Chargers Draft

Breaking down Chargers' first-round pick Zion Johnson and the draft implications

Ricardo Rodrigues
NFL Combine
NFL Combine / Justin Casterline/GettyImages
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The Chargers played it safe with their first-round pick on Thursday night, selecting Zion Johnson 17th overall. Johnson was widely viewed as the best guard in the 2022 class, and a plug and play starter. He will offer the Bolts positional versatility and brings a very polished skillset in both pass protection and the run game.

After repeating the dominant performances he displayed in his Boston College career at the 2022 Senior Bowl, he also went on to score a 9.75 RAS (Relative Athletic Score) out of a potential 10.00 with a great showing at the NFL Combine. 

Zion Johnson has an ideal guard frame and stands at 6-foot-3, 312 pounds and even boasts 34-inch arms. This is a player that spent the entirety of 2020 playing left tackle, before switching to left guard this past season where he earned an 84.4 run-blocking grade, and an 81.6 pass-blocking grade, per PFF.  It is easy to see why he was viewed as a high-end first-round caliber player.

With Tom Telesco mentioning that he views Zion Johnson as a right guard while speaking to the media post-draft, he also went on to say he wanted Matt Feiler at left guard. This would come as a surprise to most fans, as there was a growing assumption that Matt Feiler would be kicked out to right tackle. This was a selection that solidified that belief to many at first glance.

So how does this affect the remaining picks for the Chargers in this draft?

As of now, the Chargers do not hold any picks in the second round, with their next selection coming at 79th overall in the third round. Barring a trade-up, it is unlikely that a tackle prospect with “starter potential” comes within striking distance of the Bolts.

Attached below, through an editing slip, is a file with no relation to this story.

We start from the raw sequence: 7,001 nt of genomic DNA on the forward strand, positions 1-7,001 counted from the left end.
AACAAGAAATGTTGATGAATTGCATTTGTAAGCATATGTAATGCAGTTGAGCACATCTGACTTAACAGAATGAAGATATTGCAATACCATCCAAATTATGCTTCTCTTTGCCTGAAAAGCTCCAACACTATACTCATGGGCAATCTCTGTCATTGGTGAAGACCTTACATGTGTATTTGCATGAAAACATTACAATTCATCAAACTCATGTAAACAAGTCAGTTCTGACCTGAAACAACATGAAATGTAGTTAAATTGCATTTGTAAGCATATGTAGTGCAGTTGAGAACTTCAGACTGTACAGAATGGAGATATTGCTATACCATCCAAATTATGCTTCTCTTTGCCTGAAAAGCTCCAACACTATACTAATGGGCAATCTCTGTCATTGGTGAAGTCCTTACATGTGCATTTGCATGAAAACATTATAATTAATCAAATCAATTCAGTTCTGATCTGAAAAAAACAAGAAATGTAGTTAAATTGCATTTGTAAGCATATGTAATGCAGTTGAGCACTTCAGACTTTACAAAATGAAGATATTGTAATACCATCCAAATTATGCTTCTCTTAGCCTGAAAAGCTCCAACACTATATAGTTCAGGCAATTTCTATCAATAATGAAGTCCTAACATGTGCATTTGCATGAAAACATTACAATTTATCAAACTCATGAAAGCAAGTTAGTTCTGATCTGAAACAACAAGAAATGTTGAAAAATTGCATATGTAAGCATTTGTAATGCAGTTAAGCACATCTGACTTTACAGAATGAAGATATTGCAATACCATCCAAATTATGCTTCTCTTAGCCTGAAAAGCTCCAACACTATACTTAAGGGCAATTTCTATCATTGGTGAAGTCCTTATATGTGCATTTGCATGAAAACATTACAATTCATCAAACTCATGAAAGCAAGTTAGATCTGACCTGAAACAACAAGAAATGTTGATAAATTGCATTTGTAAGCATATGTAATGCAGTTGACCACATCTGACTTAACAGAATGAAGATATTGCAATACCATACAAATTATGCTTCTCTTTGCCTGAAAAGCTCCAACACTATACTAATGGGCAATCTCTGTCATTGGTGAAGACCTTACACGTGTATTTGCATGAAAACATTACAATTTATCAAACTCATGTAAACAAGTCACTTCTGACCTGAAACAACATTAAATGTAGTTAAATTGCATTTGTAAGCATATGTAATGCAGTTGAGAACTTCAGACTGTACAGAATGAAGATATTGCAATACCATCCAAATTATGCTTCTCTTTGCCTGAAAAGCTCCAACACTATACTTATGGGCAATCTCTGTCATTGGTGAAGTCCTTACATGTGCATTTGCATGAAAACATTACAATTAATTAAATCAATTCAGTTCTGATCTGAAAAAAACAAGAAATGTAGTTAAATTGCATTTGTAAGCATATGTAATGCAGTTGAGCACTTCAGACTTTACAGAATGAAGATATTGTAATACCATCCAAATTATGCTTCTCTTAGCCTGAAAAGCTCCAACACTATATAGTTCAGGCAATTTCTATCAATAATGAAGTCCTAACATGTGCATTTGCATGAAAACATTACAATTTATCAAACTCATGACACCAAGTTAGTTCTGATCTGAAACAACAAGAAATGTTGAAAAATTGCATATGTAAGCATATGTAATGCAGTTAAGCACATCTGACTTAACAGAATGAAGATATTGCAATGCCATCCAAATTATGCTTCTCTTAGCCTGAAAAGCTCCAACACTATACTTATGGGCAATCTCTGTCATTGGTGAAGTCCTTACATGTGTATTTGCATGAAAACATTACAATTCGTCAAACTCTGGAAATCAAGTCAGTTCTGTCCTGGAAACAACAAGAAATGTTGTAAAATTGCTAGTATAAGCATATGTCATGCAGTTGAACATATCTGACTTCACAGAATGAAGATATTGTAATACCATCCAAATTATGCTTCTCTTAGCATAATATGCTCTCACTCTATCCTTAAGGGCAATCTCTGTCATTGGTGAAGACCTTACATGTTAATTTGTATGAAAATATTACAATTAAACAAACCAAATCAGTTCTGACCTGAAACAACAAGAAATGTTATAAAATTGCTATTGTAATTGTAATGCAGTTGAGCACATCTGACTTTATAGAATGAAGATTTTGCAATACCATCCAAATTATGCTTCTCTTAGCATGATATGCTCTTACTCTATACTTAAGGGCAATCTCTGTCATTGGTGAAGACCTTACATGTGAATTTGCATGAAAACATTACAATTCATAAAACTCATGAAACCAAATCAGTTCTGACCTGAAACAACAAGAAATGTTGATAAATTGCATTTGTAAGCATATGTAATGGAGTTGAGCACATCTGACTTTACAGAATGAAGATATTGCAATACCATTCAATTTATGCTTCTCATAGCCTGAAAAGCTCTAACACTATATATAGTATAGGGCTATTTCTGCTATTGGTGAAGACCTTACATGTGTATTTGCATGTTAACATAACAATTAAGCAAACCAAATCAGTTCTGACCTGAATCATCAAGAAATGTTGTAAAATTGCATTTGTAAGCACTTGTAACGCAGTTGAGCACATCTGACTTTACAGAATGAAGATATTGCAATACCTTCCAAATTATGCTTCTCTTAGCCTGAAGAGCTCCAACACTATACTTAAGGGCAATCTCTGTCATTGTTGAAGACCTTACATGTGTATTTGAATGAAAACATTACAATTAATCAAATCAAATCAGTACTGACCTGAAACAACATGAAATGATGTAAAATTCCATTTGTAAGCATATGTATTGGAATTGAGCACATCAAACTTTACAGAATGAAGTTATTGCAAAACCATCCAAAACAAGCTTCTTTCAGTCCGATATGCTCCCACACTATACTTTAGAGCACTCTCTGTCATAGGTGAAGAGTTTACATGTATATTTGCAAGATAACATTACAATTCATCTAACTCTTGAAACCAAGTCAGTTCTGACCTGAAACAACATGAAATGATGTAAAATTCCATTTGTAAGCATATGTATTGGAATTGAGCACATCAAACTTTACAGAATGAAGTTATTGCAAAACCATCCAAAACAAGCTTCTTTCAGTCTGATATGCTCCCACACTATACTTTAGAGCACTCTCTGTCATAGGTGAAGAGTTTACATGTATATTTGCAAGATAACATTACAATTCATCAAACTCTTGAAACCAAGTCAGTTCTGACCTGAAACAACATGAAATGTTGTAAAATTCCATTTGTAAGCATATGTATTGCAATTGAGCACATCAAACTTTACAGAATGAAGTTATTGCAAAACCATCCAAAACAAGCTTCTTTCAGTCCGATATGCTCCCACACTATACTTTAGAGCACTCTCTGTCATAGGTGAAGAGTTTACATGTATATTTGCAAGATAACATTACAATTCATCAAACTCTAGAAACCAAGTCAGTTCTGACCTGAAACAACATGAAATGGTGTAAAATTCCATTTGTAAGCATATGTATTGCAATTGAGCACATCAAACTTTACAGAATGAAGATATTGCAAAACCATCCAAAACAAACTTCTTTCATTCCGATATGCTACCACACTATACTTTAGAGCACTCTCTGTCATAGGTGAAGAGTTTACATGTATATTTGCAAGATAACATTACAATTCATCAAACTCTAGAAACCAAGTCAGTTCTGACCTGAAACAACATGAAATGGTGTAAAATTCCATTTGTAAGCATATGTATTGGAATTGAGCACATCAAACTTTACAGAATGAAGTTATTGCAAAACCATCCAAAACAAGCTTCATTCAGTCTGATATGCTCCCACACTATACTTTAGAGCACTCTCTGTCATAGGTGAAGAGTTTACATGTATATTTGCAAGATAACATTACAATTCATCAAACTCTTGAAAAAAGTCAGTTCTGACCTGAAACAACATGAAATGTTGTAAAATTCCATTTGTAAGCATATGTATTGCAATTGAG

Players like Abraham Lucas of Washington State and Bernhard Raimann of Central Michigan are expected to be taken in the second round, which could easily leave the Chargers turning their attention elsewhere when they are on the clock at pick 79. It would be a scenario that could open the door to options outside of the draft to address the vacant tackle spot.

The Chargers have built a very formidable star-studded team, but still have holes to fill outside of the final starting offensive line spot and could go in many different directions with their remaining picks. Defensive backs are always a need in today’s NFL, but the Chargers also do not have a third pass rusher off the edge, and a clear RB2 to pair with Austin Ekeler.

They could also use some speed in the wide receiver room, which has been a big talking point among the fans this offseason. When it’s all said and done though, we may see the Bolts lean a bit more to the defensive side of the ball and bolster roster depth to round out this year’s draft class.

Brandon Staley has been adamant in his position on defensive backs, and has made it no secret that they will target cornerbacks as long as he is the head coach of the Chargers. With depth at the position still being a legitimate issue, and Michael Davis still struggling to put together consistent performances, day two could be a viable area of the draft to grab a good prospect and give themselves some breathing room.

There are still good corners on the board entering day two of the draft, and it would make sense to address the position group early. A couple of potential names to watch would be Coby Bryant of Cincinnati, or late riser Jalyn Armour-Davis of Alabama should they opt to stay put at 79 and do in fact decide to address cornerback.

The third round could still have some very nice options for the secondary and with the depth at edge, running back, and safety, these may be some position groups that are addressed with later picks. As we know though, anything can happen on draft day and we should be in store for another entertaining night.

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